Superfoods are nutritionally dense and easy to incorporate into our diets. Barbara Sherwood, the Clinical Nutrition Manager at LDS Hospital, shared 7 with us that can be purchased at farmer’s markets and the grocery store, as well as grown in your own garden.
Blueberries are among the most popular superfoods. They are packed with antioxidants and the anti-inflammatory properties in blueberries can help lower the risk of heart disease and cancer. They are also a great source of dietary fiber and Vitamin C. In addition to being good for your body they are also good for your brain, research shows that blueberries can also improve cognitive function.
For the garden: You can plant blueberries in the early spring. You just need pick the right variety for your climate and make sure your soil will provide the right growing conditions. For blueberries to thrive, the soil must be moist, high in organic matter, very acidic, and well aerated. It’s best to do a soil test before you start planting.
Quinoa is also known as a super grain. It has the highest protein content of any grain and is high in iron and potassium. A half cup of this superfood contains 14 grams of protein and 6 grams of fiber. It may look like other grains, but quinoa tastes a little different with a mild and nutty flavor paired with a fluffy texture.It can be cooked like rice and incorporated into tons of recipes. You can use quinoa for making pancakes, salads, burgers, and even muffins.
For the garden: Quinoa grows best in an environment where the temperature does not exceed 90 degrees Fahrenheit. In many northern states, the best time to plant quinoa is from late April to May. The soil should be most and seeds should not be sown more than one quarter-inch deep.
We often hear that greens are good for our health, but when it comes to plant-based food, kale is a real powerhouse. A cup of kale contains 14 percent of your daily calcium, over 600 percent of your daily Vitamin A, and more than 900 percent of your daily Vitamin K. This superfood is also a very good source of iron. A serving of kale is packed with more iron than an ounce of beef. One of the best things about using kale is that it’s so versatile. You can braise it, turn it into chips, add it to a morning smoothie, or incorporate it in your favorite dishes like mac and cheese.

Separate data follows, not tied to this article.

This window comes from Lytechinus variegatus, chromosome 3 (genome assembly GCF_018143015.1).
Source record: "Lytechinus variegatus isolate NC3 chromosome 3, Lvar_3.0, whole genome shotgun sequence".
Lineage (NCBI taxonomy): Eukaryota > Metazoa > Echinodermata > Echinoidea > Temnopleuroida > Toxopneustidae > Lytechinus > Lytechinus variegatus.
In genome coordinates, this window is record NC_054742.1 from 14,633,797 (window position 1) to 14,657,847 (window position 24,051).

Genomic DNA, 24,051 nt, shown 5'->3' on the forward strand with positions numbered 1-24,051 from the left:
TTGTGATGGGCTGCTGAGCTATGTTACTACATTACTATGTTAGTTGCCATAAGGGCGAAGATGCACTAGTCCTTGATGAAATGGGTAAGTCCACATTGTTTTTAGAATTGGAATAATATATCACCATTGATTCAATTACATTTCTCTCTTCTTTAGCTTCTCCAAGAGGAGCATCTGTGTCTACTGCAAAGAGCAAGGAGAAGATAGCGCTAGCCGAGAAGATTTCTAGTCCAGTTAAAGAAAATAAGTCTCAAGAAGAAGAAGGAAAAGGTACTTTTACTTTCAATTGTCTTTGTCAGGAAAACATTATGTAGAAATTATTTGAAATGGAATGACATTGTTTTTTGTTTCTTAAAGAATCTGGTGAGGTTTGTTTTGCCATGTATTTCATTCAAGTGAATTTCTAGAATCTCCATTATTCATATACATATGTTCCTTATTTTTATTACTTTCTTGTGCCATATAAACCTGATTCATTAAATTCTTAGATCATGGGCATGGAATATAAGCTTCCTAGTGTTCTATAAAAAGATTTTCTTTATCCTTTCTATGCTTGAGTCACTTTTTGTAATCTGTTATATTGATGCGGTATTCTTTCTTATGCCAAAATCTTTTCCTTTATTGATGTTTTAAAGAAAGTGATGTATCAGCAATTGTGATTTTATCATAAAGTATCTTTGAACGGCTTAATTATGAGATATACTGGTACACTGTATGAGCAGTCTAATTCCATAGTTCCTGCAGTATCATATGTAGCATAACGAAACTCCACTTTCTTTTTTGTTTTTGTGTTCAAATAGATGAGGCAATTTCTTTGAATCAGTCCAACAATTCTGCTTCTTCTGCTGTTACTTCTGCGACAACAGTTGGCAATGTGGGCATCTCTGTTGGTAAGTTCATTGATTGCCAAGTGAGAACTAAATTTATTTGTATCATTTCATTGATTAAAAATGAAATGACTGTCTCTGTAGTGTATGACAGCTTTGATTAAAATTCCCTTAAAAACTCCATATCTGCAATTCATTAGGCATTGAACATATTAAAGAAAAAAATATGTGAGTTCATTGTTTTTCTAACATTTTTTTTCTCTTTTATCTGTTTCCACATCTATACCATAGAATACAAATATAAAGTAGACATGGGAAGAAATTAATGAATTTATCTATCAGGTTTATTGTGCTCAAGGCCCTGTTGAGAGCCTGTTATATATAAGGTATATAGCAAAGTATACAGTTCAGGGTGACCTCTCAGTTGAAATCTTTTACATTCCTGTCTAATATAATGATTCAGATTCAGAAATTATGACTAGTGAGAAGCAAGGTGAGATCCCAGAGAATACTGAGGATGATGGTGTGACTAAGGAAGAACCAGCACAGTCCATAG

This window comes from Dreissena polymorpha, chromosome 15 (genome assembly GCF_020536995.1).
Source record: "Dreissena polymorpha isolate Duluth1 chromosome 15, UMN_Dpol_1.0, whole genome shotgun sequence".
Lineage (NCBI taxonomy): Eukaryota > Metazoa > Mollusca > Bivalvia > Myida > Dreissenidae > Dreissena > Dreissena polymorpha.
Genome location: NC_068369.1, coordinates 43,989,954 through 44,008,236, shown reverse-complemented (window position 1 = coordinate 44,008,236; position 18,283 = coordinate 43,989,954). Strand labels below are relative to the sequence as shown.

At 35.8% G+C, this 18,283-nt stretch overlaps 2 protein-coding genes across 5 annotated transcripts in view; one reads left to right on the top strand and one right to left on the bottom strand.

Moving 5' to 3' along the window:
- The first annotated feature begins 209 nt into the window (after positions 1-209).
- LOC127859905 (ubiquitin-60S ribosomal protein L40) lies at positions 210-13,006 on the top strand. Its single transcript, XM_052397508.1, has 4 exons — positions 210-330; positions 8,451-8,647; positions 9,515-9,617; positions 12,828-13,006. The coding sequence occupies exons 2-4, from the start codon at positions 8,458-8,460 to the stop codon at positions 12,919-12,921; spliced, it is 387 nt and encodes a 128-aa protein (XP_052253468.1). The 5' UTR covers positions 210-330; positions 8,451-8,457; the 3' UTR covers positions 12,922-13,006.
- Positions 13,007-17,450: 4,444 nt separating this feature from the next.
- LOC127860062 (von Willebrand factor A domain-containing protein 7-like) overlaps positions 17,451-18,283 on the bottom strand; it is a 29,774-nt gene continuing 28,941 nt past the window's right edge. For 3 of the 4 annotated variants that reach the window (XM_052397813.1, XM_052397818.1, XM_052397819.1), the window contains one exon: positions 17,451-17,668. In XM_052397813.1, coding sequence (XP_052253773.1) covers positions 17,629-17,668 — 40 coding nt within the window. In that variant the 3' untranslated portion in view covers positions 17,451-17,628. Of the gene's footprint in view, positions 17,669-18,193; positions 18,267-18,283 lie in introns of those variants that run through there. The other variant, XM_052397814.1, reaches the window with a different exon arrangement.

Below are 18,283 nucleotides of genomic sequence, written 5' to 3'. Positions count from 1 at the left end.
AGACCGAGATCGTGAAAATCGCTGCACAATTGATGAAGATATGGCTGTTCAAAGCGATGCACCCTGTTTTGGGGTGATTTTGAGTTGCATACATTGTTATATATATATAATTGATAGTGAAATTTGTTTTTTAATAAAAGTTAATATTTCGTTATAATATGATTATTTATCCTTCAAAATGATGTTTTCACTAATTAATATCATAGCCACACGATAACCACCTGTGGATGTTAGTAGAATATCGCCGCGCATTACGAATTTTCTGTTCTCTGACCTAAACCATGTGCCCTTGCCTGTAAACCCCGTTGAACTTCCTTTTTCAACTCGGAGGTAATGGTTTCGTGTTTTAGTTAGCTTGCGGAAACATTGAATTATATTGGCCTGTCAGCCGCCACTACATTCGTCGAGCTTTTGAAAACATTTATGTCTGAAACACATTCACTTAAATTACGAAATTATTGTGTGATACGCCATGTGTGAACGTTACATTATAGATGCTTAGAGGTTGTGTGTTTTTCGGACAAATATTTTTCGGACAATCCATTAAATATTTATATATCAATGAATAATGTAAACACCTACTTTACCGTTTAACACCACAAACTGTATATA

For the garden: Growing kale on your own isn’t hard. All you need is a sunny area where you can sow the seeds during early summer or spring. Although this vegetable grows best in sunny spots, it can also stand shade better than many vegetables. You can start harvesting the leaves between three to four months after sowing the seeds.
4. Chia Seeds
“Chia” is a Mayan word meaning “strength.” Chia seeds contain more protein than many other grains. They are also rich in calcium (five times more calcium than milk), packed with omega 3 and 6 fatty acids, and are believed to have more antioxidants than blueberries. Research shows that aside from boosting energy, chia seeds also promote digestive function.
For the garden: When planting chia seeds, it’s important to spread the seeds carefully giving them plenty of space to grow and covering them gently with soil. The seeds should be watered daily. You can expect chia sprouts in just a week after planting them.
5. Sweet Potatoes
Sweet potatoes are considered one of the most nutritious foods in the vegetable kingdom as they are packed with vitamins A and C, potassium, and calcium. They are naturally sweet and can be prepared in a variety of ways – mashed, baked, or incorporated into your favorite dishes. They make great substitutes for products like white potatoes.
For the garden: Sweet potatoes grow well in loamy soil with a pH between 5.8 and 6.2. These plants need proper aeration and should be planted between 12 to 18 inches apart. Although sweet potatoes can grow in relatively poor soil, they grow better with a little fertilizer. These vegetables are ready to harvest when the ends of their vines begin to turn yellow.
A native plant of North Africa, Asia, and Europe, beets are a vegetables with high sugar content, and if eaten in moderation, can provide many health benefits. They can help lower blood pressure, fight inflammation, prevent cancer, and boost immune system function. They are rich in Vitamin C, fiber, and essential minerals like manganese and potassium. The leafy green tops of the beets can also be eaten. Beet greens are rich in protein, fiber, zinc, magnesium, copper, and Vitamins A, C, and B6. Research shows that beet greens help fight off osteoporosis, boost immune system function, and provide protection against Alzheimer’s disease.
For the garden: Beets grow well in a cooler environment. They thrive best in soil with temperature between 60 to 65 degrees Fahrenheit. When planting beets, it’s important to remember to sow the seeds a half-inch deep in an area where they are protected from the heavy wind. These plants should be placed at least 2 to 3 inches apart as overcrowding will only lead to poor development of the roots. This won’t be a problem though if you’re only after the leafy tops.
7. Goji Berries
Goji berries have been used in Chinese medicine for thousands of years. They contain Vitamin C, A, B2, iron, selenium, and antioxidants that help boost immune system function, reduce risk of heart disease and cancer, and help improve overall health. These berries are also great sources of antioxidants and other phytonutrients which contribute to eye and skin health.
For the garden: Goji berries are perennial plants, and are very adaptable and can grow in containers.
For more information you can ldshospital.org/healthyliving.